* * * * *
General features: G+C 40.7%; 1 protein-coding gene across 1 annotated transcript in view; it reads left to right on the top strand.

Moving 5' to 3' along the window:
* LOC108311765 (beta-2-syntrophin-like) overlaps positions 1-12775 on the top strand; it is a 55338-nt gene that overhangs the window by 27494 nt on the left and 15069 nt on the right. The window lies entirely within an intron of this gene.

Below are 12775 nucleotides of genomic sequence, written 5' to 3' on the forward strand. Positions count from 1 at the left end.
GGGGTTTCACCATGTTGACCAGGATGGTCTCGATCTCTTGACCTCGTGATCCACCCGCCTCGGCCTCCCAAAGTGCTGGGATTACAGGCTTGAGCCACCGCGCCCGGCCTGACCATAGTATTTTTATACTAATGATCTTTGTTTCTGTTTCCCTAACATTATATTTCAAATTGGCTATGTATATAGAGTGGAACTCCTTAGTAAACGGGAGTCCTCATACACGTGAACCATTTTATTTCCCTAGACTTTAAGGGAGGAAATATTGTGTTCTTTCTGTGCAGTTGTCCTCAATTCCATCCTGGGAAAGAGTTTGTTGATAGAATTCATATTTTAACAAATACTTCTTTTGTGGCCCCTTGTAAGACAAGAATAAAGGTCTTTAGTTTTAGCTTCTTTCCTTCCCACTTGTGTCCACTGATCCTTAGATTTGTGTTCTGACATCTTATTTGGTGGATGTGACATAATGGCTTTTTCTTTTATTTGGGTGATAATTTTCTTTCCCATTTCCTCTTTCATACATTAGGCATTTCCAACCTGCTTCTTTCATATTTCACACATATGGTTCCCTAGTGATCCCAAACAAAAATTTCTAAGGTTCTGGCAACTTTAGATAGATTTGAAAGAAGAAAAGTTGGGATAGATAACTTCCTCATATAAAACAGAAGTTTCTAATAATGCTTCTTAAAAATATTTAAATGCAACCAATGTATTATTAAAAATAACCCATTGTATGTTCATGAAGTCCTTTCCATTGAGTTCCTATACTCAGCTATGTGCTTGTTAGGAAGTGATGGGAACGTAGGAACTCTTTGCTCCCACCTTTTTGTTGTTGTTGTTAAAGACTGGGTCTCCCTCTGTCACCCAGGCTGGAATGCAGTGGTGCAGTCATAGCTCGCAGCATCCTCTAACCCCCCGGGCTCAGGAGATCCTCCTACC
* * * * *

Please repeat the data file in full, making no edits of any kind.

General features: G+C 40.7%; 1 protein-coding gene across 1 annotated transcript in view; it reads left to right on the top strand.

Moving 5' to 3' along the window:
* LOC108311765 (beta-2-syntrophin-like) overlaps positions 1-12775 on the top strand; it is a 55338-nt gene that overhangs the window by 27494 nt on the left and 15069 nt on the right. The window lies entirely within an intron of this gene.

Below are 12775 nucleotides of genomic sequence, written 5' to 3' on the forward strand. Positions count from 1 at the left end.
GGGGTTTCACCATGTTGACCAGGATGGTCTCGATCTCTTGACCTCGTGATCCACCCGCCTCGGCCTCCCAAAGTGCTGGGATTACAGGCTTGAGCCACCGCGCCCGGCCTGACCATAGTATTTTTATACTAATGATCTTTGTTTCTGTTTCCCTAACATTATATTTCAAATTGGCTATGTATATAGAGTGGAACTCCTTAGTAAACGGGAGTCCTCATACACGTGAACCATTTTATTTCCCTAGACTTTAAGGGAGGAAATATTGTGTTCTTTCTGTGCAGTTGTCCTCAATTCCATCCTGGGAAAGAGTTTGTTGATAGAATTCATATTTTAACAAATACTTCTTTTGTGGCCCCTTGTAAGACAAGAATAAAGGTCTTTAGTTTTAGCTTCTTTCCTTCCCACTTGTGTCCACTGATCCTTAGATTTGTGTTCTGACATCTTATTTGGTGGATGTGACATAATGGCTTTTTCTTTTATTTGGGTGATAATTTTCTTTCCCATTTCCTCTTTCATACATTAGGCATTTCCAACCTGCTTCTTTCATATTTCACACATATGGTTCCCTAGTGATCCCAAACAAAAATTTCTAAGGTTCTGGCAACTTTAGATAGATTTGAAAGAAGAAAAGTTGGGATAGATAACTTCCTCATATAAAACAGAAGTTTCTAATAATGCTTCTTAAAAATATTTAAATGCAACCAATGTATTATTAAAAATAACCCATTGTATGTTCATGAAGTCCTTTCCATTGAGTTCCTATACTCAGCTATGTGCTTGTTAGGAAGTGATGGGAACGTAGGAACTCTTTGCTCCCACCTTTTTGTTGTTGTTGTTAAAGACTGGGTCTCCCTCTGTCACCCAGGCTGGAATGCAGTGGTGCAGTCATAGCTCGCAGCATCCTCTAACCCCCCGGGCTCAGGAGATCCTCCTACC